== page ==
Downes and Colleagues Identify New Animal Model to Better Understand a Human Metabolic Disorder

Biology professor Gerald Downes, Molecular and Cellular Biology Graduate Student Timo Friedrich, and colleagues have developed a mutant zebrafish to study Maple Syrup Urine Disease (MSUD). It is an inherited metabolic disorder that causes affected individuals to smell like maple syrup. Untreated, it can result in mental retardation, profound neurological damage, seizures, coma and death through mechanisms that are not well understood. This new model is described in the March issue of the journal Disease Models and Mechanism.

MSUD causes disease by disrupting the proper metabolic breakdown of three amino acids: Isoleucine, leucine and valine, found in protein-rich foods such as eggs, meat and milk. These amino acids and their by-products accumulate to toxic levels in the body, with devastating effects on the brain and nervous system. This new animal model can be a useful tool to reveal how MSUD leads to nervous system damage and develop new therapeutics. Professor Downes has been invited to describe their study at the MSUD symposium, which brings together MSUD affected individuals, clinician, and scientist, which will be held from June 28-30, 2012 in Philadelphia PA.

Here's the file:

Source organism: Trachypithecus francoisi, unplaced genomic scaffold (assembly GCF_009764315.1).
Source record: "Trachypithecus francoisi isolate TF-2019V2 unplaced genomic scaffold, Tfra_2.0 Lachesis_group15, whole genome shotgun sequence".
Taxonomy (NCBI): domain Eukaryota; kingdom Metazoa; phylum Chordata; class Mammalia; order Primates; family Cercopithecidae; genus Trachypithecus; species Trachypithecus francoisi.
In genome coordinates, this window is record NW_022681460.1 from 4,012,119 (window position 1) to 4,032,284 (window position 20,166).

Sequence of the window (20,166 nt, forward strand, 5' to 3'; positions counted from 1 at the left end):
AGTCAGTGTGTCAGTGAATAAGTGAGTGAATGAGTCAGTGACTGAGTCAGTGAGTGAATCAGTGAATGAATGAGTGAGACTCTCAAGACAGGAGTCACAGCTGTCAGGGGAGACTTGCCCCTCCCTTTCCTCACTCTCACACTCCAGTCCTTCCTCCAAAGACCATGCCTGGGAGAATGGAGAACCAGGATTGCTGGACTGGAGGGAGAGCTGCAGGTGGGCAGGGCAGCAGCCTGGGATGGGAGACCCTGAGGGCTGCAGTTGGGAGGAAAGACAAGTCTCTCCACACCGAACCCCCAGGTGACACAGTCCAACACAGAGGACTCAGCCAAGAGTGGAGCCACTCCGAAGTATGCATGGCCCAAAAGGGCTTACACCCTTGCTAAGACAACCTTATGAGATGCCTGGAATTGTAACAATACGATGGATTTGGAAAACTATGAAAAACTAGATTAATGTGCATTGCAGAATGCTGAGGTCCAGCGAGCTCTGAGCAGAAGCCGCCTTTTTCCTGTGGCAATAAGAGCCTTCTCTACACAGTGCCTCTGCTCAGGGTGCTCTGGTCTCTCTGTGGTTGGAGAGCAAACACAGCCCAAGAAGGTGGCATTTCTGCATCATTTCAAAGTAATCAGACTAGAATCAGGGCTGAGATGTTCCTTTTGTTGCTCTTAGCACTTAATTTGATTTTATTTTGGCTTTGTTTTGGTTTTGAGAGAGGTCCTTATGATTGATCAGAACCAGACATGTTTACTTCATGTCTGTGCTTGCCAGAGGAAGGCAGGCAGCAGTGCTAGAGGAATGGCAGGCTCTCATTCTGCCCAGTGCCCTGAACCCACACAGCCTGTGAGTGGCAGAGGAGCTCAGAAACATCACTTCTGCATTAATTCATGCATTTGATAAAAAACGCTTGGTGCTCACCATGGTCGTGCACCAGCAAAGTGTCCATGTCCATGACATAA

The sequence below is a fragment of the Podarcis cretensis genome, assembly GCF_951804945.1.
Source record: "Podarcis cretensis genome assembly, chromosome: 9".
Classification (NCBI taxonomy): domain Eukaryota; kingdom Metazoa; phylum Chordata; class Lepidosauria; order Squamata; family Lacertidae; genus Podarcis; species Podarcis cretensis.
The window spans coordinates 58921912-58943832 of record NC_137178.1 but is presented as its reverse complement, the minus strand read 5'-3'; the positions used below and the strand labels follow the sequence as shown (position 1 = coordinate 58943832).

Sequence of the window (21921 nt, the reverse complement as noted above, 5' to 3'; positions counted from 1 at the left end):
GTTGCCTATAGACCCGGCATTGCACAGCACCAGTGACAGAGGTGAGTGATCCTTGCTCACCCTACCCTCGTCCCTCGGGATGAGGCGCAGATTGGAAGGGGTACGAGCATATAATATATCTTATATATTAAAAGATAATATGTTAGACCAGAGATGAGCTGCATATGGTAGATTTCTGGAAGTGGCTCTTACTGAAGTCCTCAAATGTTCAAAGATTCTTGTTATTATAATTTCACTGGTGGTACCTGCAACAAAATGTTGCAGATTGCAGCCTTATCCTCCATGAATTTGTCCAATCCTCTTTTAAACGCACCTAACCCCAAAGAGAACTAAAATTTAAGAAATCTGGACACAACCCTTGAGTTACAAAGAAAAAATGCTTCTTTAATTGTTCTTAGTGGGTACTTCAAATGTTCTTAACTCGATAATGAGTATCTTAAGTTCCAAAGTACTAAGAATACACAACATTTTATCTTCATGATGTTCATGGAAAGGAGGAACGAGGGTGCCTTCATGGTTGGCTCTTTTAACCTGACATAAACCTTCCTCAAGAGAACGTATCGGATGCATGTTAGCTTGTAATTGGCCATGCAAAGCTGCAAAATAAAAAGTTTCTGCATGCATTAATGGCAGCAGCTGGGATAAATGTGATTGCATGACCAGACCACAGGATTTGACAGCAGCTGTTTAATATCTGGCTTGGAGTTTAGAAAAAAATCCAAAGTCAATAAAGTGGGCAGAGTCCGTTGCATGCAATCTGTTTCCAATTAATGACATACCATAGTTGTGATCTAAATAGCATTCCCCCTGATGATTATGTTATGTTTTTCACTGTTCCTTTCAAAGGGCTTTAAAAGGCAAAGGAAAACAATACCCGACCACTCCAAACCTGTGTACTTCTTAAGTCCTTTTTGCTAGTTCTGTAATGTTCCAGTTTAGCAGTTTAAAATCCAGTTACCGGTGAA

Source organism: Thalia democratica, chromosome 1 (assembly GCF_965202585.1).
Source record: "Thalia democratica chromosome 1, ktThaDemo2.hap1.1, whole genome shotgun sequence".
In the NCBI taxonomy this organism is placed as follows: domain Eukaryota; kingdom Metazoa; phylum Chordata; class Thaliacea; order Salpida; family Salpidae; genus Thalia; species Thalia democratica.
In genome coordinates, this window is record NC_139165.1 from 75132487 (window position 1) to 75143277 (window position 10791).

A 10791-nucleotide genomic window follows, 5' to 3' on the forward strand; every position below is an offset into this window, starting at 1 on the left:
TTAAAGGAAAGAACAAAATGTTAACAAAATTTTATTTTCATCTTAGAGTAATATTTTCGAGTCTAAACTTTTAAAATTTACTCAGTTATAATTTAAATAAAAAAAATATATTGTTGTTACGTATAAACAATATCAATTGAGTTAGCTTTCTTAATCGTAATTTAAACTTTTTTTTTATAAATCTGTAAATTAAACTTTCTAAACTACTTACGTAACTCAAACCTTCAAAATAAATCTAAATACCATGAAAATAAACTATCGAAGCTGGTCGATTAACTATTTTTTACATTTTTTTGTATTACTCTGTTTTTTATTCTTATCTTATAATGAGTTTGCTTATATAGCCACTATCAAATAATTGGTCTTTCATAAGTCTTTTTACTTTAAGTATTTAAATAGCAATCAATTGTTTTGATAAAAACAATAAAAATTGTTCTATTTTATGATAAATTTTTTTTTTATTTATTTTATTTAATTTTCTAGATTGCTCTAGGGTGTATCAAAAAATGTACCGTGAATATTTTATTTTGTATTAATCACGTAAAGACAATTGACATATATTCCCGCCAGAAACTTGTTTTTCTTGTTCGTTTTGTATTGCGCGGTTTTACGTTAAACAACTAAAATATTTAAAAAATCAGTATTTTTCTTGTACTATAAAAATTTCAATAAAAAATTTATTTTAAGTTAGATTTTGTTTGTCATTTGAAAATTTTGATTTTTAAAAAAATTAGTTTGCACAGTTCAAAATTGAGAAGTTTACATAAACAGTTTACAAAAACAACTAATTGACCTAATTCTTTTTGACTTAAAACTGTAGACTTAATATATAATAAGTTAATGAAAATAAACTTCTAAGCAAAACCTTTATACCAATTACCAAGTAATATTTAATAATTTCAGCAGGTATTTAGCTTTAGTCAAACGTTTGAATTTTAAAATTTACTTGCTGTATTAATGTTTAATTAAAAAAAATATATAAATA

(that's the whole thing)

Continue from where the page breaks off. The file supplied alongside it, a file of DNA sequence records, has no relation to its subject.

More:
This paper can be accessed here.

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